Market Snapshot: Dow flips positive as stocks edge higher despite while Treasury yields slip


U.S. stocks were modestly higher Wednesday afternoon while Treasury yields slipped, weighing on banks stocks, despite data showing high September inflation.

Investors also were awaiting minutes from the Federal Reserve due at 2 p.m. ET

How are stock indexes trading?
  • The Dow Jones Industrial Average

    rose 7 points, or less than 0.1%, at 34,387.
  • The S&P 500

    rose 13 points, or 0.3%, at around 4,363.
  • The Nasdaq Composite Index

    climbed 96 points, or 0.7%, to about 14,562.

On Tuesday, the Dow fell 118 points, or 0.34%, to 34378, the S&P 500

declined 11 points, or 0.24%, to 4351, and the Nasdaq Composite dropped 20 points, or 0.14%, to 14466.

What’s driving the market?

Stocks were modestly higher in afternoon trade, with declining Treasury yields benefiting shares of information technology companies but pressuring those of banks that benefit when yields are higher.

The decline in Treasury yields, with the 10-year Treasury note

at 1.55%, comes as investors were parsing third-quarter U.S. corporate earnings, as concerns about supply-chain problems and labor shortages threaten to dent corporate profits.

“This is the start of a pivotal time for the next couple of weeks, as we start to get a look into what corporations have experienced and what they are anticipating they will experience over the next six months,” Wayne Wicker, chief investment officer at MissionSquare Retirement, said in a phone interview.

“That’s why you see people waffling right now. You have mixed messages on whether the economy has seen peak earnings and if inflation will eat away at margins and earnings decline,” he said.

“Stock selection is going to be a more important ingredient in the fourth quarter, because not everything is going to go straight up.”

Wall Street has been weighing a closely watched reading on inflation that came in hotter than expected.

Data showed that the U.S. consumer-price index rose 0.4% in September after climbing 0.3% in August, the Labor Department said on Wednesday. In the 12 months through September, the CPI increased 5.4% after advancing 5.3% year-over-year in August.

Excluding the volatile food and energy components, the CPI climbed 0.2% after edging up 0.1% in August, the smallest gain in six months. The so-called core CPI rose 4.0% on a year-on-year basis after increasing 4.0% in August.

Higher prices for food, gasoline and rent drove most of the advance. Economists polled by The Wall Street Journal had forecast a 03% increase in the CPI.

“Wednesday’s still elevated Consumer Price Index marks about 6-months worth of hot inflation data, suggesting that inflation is not as transitory as many investors previously expected,” wrote Nancy Davis, founder of Quadratic Capital Management, in emailed comments on Wednesday.

Corporations have been increasingly mentioning the impact of pricing pressures on earnings updates and investors have been eagerly listening for guidance from C-suite executives on the outlook for inflation.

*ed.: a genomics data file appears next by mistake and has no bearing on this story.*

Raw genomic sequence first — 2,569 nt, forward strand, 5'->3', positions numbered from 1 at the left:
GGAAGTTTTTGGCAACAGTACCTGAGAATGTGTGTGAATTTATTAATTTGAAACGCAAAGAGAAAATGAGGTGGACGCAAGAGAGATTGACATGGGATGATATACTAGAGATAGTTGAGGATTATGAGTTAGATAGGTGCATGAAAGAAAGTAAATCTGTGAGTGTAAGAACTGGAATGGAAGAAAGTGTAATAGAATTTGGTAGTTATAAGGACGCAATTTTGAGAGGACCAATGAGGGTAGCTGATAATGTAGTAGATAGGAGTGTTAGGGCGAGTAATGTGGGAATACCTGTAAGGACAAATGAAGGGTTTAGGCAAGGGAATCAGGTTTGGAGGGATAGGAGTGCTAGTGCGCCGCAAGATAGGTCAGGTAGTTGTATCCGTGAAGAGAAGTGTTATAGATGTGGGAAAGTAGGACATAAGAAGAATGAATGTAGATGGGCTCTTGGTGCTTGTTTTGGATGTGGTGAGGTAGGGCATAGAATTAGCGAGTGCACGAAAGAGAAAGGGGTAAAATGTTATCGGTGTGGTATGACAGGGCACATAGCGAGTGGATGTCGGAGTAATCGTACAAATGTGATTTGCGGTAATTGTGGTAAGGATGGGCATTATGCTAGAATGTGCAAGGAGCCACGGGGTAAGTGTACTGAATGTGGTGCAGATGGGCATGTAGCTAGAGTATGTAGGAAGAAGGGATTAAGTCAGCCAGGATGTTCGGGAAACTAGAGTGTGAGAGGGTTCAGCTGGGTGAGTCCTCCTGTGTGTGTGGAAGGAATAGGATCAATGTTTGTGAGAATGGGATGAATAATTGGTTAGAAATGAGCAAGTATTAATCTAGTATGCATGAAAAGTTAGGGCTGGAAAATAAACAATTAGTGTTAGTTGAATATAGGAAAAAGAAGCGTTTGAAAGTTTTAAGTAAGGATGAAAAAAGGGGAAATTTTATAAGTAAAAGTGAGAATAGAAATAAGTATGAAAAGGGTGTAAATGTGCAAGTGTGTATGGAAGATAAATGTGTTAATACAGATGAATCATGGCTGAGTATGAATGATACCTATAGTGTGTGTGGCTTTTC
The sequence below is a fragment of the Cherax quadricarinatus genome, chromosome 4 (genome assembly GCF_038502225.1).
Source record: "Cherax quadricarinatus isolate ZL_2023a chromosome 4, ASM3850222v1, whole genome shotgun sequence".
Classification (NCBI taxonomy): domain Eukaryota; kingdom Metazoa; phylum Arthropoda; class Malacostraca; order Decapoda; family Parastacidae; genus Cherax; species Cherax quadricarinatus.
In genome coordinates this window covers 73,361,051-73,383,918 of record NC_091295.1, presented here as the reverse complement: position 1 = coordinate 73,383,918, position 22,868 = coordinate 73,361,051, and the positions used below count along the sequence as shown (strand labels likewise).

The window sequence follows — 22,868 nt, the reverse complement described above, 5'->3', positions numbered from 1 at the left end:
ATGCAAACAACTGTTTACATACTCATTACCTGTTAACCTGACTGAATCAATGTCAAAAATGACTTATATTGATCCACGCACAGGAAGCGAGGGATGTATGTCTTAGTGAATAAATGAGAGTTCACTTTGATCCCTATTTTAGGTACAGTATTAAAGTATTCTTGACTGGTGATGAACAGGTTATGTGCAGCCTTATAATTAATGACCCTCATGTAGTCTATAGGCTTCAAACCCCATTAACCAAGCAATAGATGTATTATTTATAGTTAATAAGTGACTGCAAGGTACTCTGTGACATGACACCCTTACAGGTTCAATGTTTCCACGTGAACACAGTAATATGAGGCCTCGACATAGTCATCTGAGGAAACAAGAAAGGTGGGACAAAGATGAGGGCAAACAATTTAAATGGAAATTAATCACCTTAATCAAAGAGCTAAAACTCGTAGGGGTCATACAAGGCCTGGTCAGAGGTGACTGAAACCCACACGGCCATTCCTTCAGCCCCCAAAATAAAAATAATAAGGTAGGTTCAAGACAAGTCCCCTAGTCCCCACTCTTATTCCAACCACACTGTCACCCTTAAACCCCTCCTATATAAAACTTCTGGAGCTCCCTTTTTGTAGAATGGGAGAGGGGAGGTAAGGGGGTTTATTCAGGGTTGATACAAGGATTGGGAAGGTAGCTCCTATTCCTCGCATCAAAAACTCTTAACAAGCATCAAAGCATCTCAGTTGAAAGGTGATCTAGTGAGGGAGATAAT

JPMorgan Chase

results were better than Wall Street forecasts on earnings per share as it released another $2.1 billion of loan loss reserves. Its shares, however, were down 2.7%.

On the flip side, if other major banks release loan loss reserves, that’s a bullish sign about the health of the U.S. economy, Wicker said.

“I think the pattern has been signaling the coast is pretty clear,” he said. “We really didn’t experience the kind of loan losses that a year-and-a-half ago we had to prepare for.”

Analysts expect S&P 500 index earnings to rise 27.6% annually, a pace markedly slower than a 52.8% gain in the first quarter and 92.4% in the second quarter, which both benefited from favorable comparisons with the start of the COVID-19 pandemic last year. Bank of America has warned that guidance from companies could be ugly amid a “make or break quarter.”

Read: Will bank stocks’ wild rally continue? Here are the numbers to watch in this week’s earnings

Opinion: Beating the market would still be tough even if you knew the S&P 500’s earnings before everyone else

Later on Wednesday, investors will get the latest Federal Open Market Committee meeting minutes. That could “reiterate the Fed’s willingness to start tapering the bond purchases soon and could give a further insight regarding the need and the possibility of seeing the rate normalization happen before 2023,” said Ipek Ozkardeskaya, senior analyst at Swissquote, in a note to clients.

Davis said that Wednesday’s inflation data is unlikely to change the Federal Reserve’s view on tapering, with expectations that the central bank will announce plans to reduce its monthly purchases in November and end buys by the middle of 2022 as it gears up to eventually normalize interest rates.

“The Fed is already expected to announce its tapering plans and the central bank likely wants to preserve optionality with their hiking cycle, Quadratic’s Davis said.

What companies are in focus?
How are other assets trading?
  • The ICE U.S. Dollar Index
    a measure of the currency against a basket of six major rivals, fell 0.5%.
  • U.S. oil futures lost steam, with the benchmark

    down 0.2% at $80.42 a barrel. Gold futures

    rose 1.9% to $1,793.10 an ounce, but were off the intraday highs.
  • The Stoxx Europe 600

    closed 0.7% higher, while London’s FTSE 100

    gained 0.2%.
  • The Shanghai Composite

    rose 0.4%, while Japan’s Nikkei 225

    lost 0.3%.

Barbara Kollmeyer contributed reporting

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